Just start the VM, we are done! Seriously πŸ™‚

Testing and debugging an operating system require an environment. Many people prefer to use emulator and virtualization software like QEMU, VMware, or VirtualBox for this job. However, testing a software build for that OS which run on top of virtualization require a method to copy files between host and the guest system. Software such as VirtualBox and VMware have a feature which enable user to activate shared directory. However not every operating system can do this because this feature act as device driver or kernel module. Moreover, QEMU doesn’t have this. The best and practical way to copy file on QEMU is copy all files into .iso images which is accessible by internet. Another way is mount the virtual hard disk or the disk image, which we will do in this article.

As the title suggested, we will discuss the way in various host operating system. Therefore, materials I use are:

  1. Slackware64 14.0 (Linux)
  2. Windows 7 32 bit (Windows)
  3. QEMU 1.4.0

Linux

Most linux distribution allow virtual disk mounting using mount command. The disk image should be mounted into a specific directory, let’s say /media/MyOS. Most of the operation need root privilege, so acquire root privilege before we do.

mkdir /media/MyOS

Make sure your virtual image file is in RAW format. If you think your disk image is in another format, use following command:

qemu-img convert <image-file> -O raw <image-file.raw>

Mounting the disk image is simple thing, as simple as mounting another storage device. Note that the actual partition start from offset 32256, after some structure on the disk such as MBR, partition table, etc. The following example assume you are using FAT as file system.

mount -o loop,offset=32256 <image-file> /media/MyOS -t vfat

The 32256 comes from the start of the very first partition * the size of a block. This is because before the first partition there are some data such as MBR. So if your first partition start from block 2048, multiplying it will result in 1048576. Of course the partition should have been formatted with the preferred format.

If the disk has several partition, and you want to mount specific partition (not the first) then you should change the offset to the start of the partition.

To unmount is even easier.

umount /media/MyOS

Windows

Basically, Windows doesn’t provide such powerful tools like Linux does. However, we can always use third party’s software. Like in Linux section, in this section our goal is to mount raw images.

OSFMount

OSFMount allow local disk image mounting in Windows with a drive letter (E:/, F:/, G:/, etc). You can download OSFMount here.

P2 eXplorer

Another tool which can be downloaded here. Note that it is not free product, but you can always use the demo version.

Installing ReactOS on VirtualBox

December 9, 2015 | Article | 2 Comments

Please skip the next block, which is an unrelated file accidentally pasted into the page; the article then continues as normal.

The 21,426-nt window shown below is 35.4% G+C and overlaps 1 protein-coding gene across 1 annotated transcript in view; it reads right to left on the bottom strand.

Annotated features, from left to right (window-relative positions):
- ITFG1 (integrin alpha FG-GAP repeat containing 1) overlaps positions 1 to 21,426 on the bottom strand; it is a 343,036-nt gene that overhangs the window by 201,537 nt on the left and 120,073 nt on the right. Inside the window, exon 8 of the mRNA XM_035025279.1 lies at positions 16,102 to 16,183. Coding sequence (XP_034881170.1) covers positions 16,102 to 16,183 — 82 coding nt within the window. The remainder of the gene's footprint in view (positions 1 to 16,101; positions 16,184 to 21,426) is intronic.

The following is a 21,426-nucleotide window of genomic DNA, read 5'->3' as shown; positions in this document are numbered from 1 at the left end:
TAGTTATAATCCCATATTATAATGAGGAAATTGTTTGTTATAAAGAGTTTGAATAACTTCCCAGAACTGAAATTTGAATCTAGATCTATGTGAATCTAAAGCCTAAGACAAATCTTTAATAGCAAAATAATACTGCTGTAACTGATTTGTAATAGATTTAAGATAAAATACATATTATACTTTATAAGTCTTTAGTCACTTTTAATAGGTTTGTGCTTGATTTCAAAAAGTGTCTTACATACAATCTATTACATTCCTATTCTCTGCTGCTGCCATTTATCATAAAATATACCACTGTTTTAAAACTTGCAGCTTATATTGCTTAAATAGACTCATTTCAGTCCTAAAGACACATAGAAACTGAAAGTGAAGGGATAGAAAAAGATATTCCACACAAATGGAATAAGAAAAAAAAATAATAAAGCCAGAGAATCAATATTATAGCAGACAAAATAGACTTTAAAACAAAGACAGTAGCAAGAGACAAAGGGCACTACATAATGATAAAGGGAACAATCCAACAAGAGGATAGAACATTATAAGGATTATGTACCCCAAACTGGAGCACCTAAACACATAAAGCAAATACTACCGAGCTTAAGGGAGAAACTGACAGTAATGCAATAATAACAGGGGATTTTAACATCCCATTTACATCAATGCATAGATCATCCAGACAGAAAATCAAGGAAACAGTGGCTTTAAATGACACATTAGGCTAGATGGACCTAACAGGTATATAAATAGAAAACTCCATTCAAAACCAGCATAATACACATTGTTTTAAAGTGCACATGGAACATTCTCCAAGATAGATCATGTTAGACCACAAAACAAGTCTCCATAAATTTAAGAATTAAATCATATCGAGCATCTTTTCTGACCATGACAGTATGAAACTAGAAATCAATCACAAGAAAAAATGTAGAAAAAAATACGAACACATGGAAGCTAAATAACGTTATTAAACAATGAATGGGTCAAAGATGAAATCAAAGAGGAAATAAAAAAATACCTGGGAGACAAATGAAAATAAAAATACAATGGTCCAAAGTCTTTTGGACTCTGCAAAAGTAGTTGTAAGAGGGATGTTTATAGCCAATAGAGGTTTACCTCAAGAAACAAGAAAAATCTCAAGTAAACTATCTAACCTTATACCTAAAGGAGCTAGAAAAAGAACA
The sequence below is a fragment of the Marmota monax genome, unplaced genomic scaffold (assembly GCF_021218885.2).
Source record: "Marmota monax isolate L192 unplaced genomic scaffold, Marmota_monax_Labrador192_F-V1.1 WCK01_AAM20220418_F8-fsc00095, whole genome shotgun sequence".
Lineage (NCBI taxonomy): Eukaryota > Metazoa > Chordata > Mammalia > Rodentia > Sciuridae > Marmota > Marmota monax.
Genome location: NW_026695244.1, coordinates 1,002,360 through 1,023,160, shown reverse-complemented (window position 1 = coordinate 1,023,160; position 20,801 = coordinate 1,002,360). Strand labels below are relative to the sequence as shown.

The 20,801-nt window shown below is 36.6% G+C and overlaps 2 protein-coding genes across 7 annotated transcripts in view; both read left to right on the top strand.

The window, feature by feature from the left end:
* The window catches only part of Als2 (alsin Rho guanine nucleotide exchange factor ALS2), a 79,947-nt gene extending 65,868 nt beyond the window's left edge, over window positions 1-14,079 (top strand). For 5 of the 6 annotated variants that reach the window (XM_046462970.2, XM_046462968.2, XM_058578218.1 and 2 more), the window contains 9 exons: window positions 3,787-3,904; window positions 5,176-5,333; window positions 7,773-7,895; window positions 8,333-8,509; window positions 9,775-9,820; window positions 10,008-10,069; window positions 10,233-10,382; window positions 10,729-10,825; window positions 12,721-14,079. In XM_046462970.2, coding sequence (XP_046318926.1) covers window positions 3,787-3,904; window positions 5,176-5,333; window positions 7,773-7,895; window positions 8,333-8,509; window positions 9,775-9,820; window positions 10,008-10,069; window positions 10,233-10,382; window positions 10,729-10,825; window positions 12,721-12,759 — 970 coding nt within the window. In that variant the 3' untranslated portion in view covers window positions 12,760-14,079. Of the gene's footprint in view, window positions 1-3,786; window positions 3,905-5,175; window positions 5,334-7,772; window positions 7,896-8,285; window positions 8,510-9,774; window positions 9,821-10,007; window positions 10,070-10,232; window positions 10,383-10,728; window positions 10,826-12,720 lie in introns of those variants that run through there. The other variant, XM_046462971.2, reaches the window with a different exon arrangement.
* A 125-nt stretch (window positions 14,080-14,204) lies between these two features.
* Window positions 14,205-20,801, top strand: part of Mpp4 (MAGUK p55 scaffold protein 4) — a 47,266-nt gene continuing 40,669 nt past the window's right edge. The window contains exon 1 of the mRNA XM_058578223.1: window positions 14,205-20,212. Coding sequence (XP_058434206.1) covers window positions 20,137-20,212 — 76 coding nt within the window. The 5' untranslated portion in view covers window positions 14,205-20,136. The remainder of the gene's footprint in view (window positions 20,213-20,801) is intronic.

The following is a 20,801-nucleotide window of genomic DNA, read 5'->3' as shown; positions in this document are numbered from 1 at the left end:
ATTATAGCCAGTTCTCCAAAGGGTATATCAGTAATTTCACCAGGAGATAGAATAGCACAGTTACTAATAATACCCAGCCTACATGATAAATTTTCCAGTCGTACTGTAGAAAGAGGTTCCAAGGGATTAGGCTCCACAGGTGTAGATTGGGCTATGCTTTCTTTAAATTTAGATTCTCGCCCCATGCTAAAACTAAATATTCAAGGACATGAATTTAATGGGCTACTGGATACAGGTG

In this article, we will discuss about ReactOS installation on VirtualBox. For this, I use:

  1. Slackware64 14.0 as host, although any Operating System is fine at least it can run VirtualBox
  2. VirtualBox 4.2.16.
  3. ReactOS iso file

Obtaining the Materials

As said, we will do installation of ReactOS on virtual machine using VirtualBox. Thus you have to make sure VirtualBox is installed and enable to run properly. For Slackware64, I have create a separated article about how to install VirtualBox on Slackware.

The main material we need is the ReactOS ISO itself. Go to http://reactos.org/, ReactOS’ official site. The latest version is 0.3.15 which is still in alpha version (not feature-complete and is recommended only for evaluation and testing purposes). ReactOS team provide three way to taste ReactOS, which are: Installation CD in iso format, Live CD, and preloaded image file. As our concern is installation ReactOS to VirtualBox, choose the Installation CD. There you should download approximately 64MB zip archived iso file. Upon finish downloading, extract the iso. We will refer this iso as ReactOS.iso

Create the Virtual Machine

Now come to the main business. ReactOS 0.3.15 is much more like Windows 98 and Windows XP. Therefore it should not burden your resource too much. Create a new machine for ReactOS with this (minimum) specification:

  • Machine Name: “ReactOS” (or anyname you want)
  • Machine Type: “Microsoft Windows”
  • Machine Version: “Windows XP”
  • Memory: 256 MB (but I use 1024 MB)
  • Hard disk: 10 GB

Other setting on my Virtual Machine:

  • Networking:
    • Type: NAT
    • Adaptor: “Intel Pro/1000 MT Desktop (8254EM)”
  • Audio: Intel AC’97
  • Storage Layout:
    • IDE Controller: CD Device, Hard Disk
  • Video Memory: 16 MB

Boot and Install

Run the virtual machine, you should then see something similar to this:

reactos1

Choose your preferred language. Just press ENTER until you are face with this screen:

reactos2

Here we are brought back to the era of Windows XP.

At this time, we have to partitioning our disk. Our disk is still raw, no partition. To create a partition, press C. Let’s pretend we want to use all of our disk space. Here we got only 1 partition, C:, unformatted. Press Enter to select it.

reactos3

Now, ReactOS support FAT as file system and no NTFS. The surprising part is, ReactOS supporting EXT2 filesystem. However on my first attempt (July 31, 2013) ReactOS won’t be installed if the partition is Ext2, stuck on copying acpi.sys file. so let’s choose FAT. Press Enter again when they ask for confirmation. And you will get following screen:

reactos4

If Windows is installed on \windows, ReactOS will have similar behavior. But instead of static pathname, ReactOS can be installed on any path. However at this time, let’s call it ReactOS.

reactos5

Then it will copying some files.

reactos6

Because we are installing on Virtual Machine, install the bootloader as well.

reactos7

Reboot! But don’t detach the ISO image from the virtual machine. You will be asked following operating system to boot (similar to GRUB or any other bootloader). Just choose ReactOS.

reactos8